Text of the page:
London Design Festival 2012: Vibrant Furnishings

Creative takes on color brighten up Blighty

The London Design Festival is in full color this year, slapping Blighty’s austere environment with an array of vibrant furnishings. The creative takes on color found around the numerous festival locations speak out against the ubiquity of wooden wares, showing how sustainably-minded design doesn’t always have to point back to nature. Here are seven examples that prove recycling can be elegant, renewable timber, handsome and handicraft, sleek.


Redesign&Rebirth Chairs

Redesign&Rebirth chairs mark a vibrant collaboration between graphic designer and book artist Qiongjie Yu and print and textiles designer Siwen Huang, who recruited skilled bamboo artisans Daqing Huang and Zhiming Dong in Anji, China, to reinvent customary steel chairs in contemporary patterns. The collection is a reflection of the duo’s dedication to fuse modern design with traditional handicraft.
On view at Tent London


Recycled Sari Cushion

New from the altruistic team behind Finnish studio Tikau is a series of recycled sari goods. Each colorful cushion is woven by a group of women in the South Indian state of Karnataka who are part of a work program that provides them with “a better income, social status and empowerment.”
On view at Be Open Space at The Dock by Tom Dixon

kueng-caputo3.jpg kueng-caputo4.jpg
Sand Series

Kueng Caputo‘s “Sand Series” is the upshot of limited resources and clever thinking. The Zurich-based duo spent a month in Jaipur in 2011, where they began experimenting with one of the only appliances in the studio—a microwave. They bought brightly colored pigments at one of the local markets, mixed in some wax and sand and began baking it all in the microwave. The resulting sand objects reflect Jaipur, but would work well in any environment since they can resist all types of weather.
On view at Wonder Cabinets of Europe at the Brompton Design District


Hunter Sideboard

A prototype from London-based, Oslo-born designer Oscar Narud, Hunter Sideboard is inspired by traditional Norwegian architecture. The stained beech and birch plywood doors are installed on an angle, so when you slide them all the way to the left the doors fall flush with the side of the credenza but present functionally beautiful grooves along the bottom when shut.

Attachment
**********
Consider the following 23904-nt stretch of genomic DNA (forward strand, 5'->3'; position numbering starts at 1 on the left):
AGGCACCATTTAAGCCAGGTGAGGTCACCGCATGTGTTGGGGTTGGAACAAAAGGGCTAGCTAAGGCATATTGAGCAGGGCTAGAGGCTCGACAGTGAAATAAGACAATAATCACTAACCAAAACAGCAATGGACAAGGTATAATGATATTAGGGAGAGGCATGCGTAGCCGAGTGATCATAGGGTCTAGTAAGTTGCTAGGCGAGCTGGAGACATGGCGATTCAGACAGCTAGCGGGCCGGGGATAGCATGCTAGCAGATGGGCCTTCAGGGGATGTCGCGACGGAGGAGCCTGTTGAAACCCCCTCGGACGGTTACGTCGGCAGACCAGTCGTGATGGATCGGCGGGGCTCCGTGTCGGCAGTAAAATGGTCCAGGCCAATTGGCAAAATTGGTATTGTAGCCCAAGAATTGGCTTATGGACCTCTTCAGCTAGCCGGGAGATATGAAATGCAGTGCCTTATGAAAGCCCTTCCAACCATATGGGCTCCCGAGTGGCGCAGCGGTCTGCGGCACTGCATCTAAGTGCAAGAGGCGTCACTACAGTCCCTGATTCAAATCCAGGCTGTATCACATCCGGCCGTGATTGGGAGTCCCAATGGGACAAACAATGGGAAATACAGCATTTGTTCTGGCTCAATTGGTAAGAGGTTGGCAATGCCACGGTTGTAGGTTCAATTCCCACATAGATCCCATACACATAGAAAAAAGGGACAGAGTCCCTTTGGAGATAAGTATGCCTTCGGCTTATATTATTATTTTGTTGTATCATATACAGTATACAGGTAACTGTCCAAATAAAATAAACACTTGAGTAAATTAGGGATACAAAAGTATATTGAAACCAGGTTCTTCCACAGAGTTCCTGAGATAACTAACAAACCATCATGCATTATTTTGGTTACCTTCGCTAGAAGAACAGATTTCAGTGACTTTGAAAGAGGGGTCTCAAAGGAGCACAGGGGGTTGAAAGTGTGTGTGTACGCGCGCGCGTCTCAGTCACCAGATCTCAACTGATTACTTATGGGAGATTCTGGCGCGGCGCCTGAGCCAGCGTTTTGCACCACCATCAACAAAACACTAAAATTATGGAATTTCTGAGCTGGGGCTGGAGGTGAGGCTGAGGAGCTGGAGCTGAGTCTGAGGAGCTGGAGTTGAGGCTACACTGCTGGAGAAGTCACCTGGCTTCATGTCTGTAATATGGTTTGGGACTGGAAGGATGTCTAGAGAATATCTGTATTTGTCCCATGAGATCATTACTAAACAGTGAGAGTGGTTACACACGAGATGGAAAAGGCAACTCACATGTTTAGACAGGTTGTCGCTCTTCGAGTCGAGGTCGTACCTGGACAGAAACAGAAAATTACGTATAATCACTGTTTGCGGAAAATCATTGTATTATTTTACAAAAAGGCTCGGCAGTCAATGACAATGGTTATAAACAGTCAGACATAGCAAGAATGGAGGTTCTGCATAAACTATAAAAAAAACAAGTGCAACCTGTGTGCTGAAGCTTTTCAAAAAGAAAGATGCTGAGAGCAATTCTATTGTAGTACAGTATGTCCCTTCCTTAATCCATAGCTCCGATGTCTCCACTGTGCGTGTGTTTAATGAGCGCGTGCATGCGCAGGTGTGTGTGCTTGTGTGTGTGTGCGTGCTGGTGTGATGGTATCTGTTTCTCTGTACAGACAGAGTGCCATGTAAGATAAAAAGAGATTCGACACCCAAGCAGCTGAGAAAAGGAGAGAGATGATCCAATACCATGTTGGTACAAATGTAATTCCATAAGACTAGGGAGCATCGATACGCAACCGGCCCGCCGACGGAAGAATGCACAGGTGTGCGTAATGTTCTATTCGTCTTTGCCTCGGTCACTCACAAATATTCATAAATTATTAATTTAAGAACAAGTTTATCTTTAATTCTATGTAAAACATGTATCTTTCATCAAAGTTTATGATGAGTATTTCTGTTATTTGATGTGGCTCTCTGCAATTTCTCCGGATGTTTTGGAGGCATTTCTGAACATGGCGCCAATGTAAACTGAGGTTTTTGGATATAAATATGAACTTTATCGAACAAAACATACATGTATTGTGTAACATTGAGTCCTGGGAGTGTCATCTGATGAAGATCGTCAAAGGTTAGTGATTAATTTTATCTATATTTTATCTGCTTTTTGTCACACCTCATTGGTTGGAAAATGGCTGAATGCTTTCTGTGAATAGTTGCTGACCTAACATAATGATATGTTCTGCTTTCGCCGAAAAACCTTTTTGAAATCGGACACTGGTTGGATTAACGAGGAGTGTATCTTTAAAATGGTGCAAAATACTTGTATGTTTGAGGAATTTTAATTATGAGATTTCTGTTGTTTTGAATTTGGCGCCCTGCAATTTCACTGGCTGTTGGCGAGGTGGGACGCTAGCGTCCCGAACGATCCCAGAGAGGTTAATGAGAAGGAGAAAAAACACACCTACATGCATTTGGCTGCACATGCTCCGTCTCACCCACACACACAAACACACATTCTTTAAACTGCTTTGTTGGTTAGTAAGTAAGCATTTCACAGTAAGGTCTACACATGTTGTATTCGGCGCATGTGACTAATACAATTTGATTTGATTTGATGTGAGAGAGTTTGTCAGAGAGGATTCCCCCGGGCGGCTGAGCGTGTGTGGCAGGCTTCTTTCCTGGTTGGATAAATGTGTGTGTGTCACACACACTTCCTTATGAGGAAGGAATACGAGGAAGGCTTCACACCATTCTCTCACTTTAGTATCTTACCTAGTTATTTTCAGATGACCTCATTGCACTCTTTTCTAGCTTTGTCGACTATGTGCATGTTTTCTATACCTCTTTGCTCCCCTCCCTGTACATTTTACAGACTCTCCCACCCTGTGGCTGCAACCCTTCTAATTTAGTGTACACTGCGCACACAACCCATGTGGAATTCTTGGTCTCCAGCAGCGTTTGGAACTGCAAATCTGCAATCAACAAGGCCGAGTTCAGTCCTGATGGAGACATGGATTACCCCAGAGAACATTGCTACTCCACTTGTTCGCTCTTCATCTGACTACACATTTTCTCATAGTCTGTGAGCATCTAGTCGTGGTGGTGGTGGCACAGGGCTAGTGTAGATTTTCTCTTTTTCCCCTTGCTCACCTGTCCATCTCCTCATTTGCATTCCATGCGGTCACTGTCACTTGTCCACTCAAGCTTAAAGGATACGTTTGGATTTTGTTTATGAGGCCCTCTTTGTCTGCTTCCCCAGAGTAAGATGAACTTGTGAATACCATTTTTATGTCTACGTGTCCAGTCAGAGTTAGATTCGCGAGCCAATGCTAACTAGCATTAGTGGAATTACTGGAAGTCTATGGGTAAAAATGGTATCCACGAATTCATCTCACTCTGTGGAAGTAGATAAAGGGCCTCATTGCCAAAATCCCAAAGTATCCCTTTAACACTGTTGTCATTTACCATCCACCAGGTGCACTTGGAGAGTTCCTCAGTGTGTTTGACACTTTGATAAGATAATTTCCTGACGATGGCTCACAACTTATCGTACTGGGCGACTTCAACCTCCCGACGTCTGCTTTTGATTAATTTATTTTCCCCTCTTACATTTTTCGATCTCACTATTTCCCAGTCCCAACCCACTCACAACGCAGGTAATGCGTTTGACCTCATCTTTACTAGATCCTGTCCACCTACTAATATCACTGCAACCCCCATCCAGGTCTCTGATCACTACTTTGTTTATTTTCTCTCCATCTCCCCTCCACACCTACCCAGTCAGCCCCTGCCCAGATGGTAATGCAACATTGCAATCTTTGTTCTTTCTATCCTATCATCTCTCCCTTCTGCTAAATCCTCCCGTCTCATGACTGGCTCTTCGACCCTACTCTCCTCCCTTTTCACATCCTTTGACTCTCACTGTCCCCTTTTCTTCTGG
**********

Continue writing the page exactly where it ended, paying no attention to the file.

On view at 100% Norway at Dray Walk Gallery


Tea For One

A novel take on the classic TV dinner table, Tea For One is an ideal piece for any single urbanite. Designed for high tea, DesignK’s small handcrafted solid ash table features a built-in dish and colorful waxed string woven around the legs to match your tea-time setting.
On view at Tent London

mars-window1.jpg mars-window2.jpg
Window Chair

Hwa Sung Yoo, director of Stockholm-based outfit Mars, created the ultimate “Window Chair” by simply removing the back of the furniture to let the light shine through. The neatly crocheted back and wide seating area gainfully allow the sitter to rest comfortably for an extended period of time while also using less resources.
On view at Tent London


Re-Imagined Chairs

London-based designer Nina Tolstrup of Studiomama tapped artist and fashion designer David Saunders of David David to created boldly patterned textiles for her new series of bespoke furniture, dubbed Re-Imagined as a token of Tolstrup’s interests in re-using the often overlooked or unloved.
On view at the newly opened 19 Greek Street Gallery House